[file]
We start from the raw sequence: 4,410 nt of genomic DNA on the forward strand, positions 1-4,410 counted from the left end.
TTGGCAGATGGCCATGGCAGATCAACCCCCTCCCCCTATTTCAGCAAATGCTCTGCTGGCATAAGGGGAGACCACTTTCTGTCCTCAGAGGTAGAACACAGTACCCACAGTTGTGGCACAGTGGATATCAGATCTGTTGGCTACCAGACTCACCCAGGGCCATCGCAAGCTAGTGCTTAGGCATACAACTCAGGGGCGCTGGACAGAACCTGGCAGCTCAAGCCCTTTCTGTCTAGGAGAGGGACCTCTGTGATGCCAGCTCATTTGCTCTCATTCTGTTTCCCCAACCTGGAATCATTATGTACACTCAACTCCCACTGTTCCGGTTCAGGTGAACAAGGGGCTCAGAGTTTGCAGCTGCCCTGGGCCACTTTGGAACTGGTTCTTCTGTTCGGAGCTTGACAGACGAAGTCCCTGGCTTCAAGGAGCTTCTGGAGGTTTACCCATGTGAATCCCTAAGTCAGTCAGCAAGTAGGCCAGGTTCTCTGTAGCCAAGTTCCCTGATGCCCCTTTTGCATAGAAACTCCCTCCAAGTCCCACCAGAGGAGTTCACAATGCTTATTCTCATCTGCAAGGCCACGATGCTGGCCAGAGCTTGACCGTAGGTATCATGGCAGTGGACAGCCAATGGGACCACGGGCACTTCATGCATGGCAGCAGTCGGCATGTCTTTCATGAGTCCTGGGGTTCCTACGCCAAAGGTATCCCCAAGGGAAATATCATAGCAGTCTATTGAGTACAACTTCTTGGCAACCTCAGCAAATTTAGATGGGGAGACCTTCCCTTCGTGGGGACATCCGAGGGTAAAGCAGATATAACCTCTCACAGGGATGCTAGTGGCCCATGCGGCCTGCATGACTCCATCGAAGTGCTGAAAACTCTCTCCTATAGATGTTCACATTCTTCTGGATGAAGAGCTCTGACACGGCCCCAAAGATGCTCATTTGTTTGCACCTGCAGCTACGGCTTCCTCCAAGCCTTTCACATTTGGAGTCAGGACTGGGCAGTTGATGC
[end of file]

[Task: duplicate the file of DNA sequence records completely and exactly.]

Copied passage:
We start from the raw sequence: 4,410 nt of genomic DNA on the forward strand, positions 1-4,410 counted from the left end.
TTGGCAGATGGCCATGGCAGATCAACCCCCTCCCCCTATTTCAGCAAATGCTCTGCTGGCATAAGGGGAGACCACTTTCTGTCCTCAGAGGTAGAACACAGTACCCACAGTTGTGGCACAGTGGATATCAGATCTGTTGGCTACCAGACTCACCCAGGGCCATCGCAAGCTAGTGCTTAGGCATACAACTCAGGGGCGCTGGACAGAACCTGGCAGCTCAAGCCCTTTCTGTCTAGGAGAGGGACCTCTGTGATGCCAGCTCATTTGCTCTCATTCTGTTTCCCCAACCTGGAATCATTATGTACACTCAACTCCCACTGTTCCGGTTCAGGTGAACAAGGGGCTCAGAGTTTGCAGCTGCCCTGGGCCACTTTGGAACTGGTTCTTCTGTTCGGAGCTTGACAGACGAAGTCCCTGGCTTCAAGGAGCTTCTGGAGGTTTACCCATGTGAATCCCTAAGTCAGTCAGCAAGTAGGCCAGGTTCTCTGTAGCCAAGTTCCCTGATGCCCCTTTTGCATAGAAACTCCCTCCAAGTCCCACCAGAGGAGTTCACAATGCTTATTCTCATCTGCAAGGCCACGATGCTGGCCAGAGCTTGACCGTAGGTATCATGGCAGTGGACAGCCAATGGGACCACGGGCACTTCATGCATGGCAGCAGTCGGCATGTCTTTCATGAGTCCTGGGGTTCCTACGCCAAAGGTATCCCCAAGGGAAATATCATAGCAGTCTATTGAGTACAACTTCTTGGCAACCTCAGCAAATTTAGATGGGGAGACCTTCCCTTCGTGGGGACATCCGAGGGTAAAGCAGATATAACCTCTCACAGGGATGCTAGTGGCCCATGCGGCCTGCATGACTCCATCGAAGTGCTGAAAACTCTCTCCTATAGATGTTCACATTCTTCTGGATGAAGAGCTCTGACACGGCCCCAAAGATGCTCATTTGTTTGCACCTGCAGCTACGGCTTCCTCCAAGCCTTTCACATTTGGAGTCAGGACTGGGCAGTTGATGC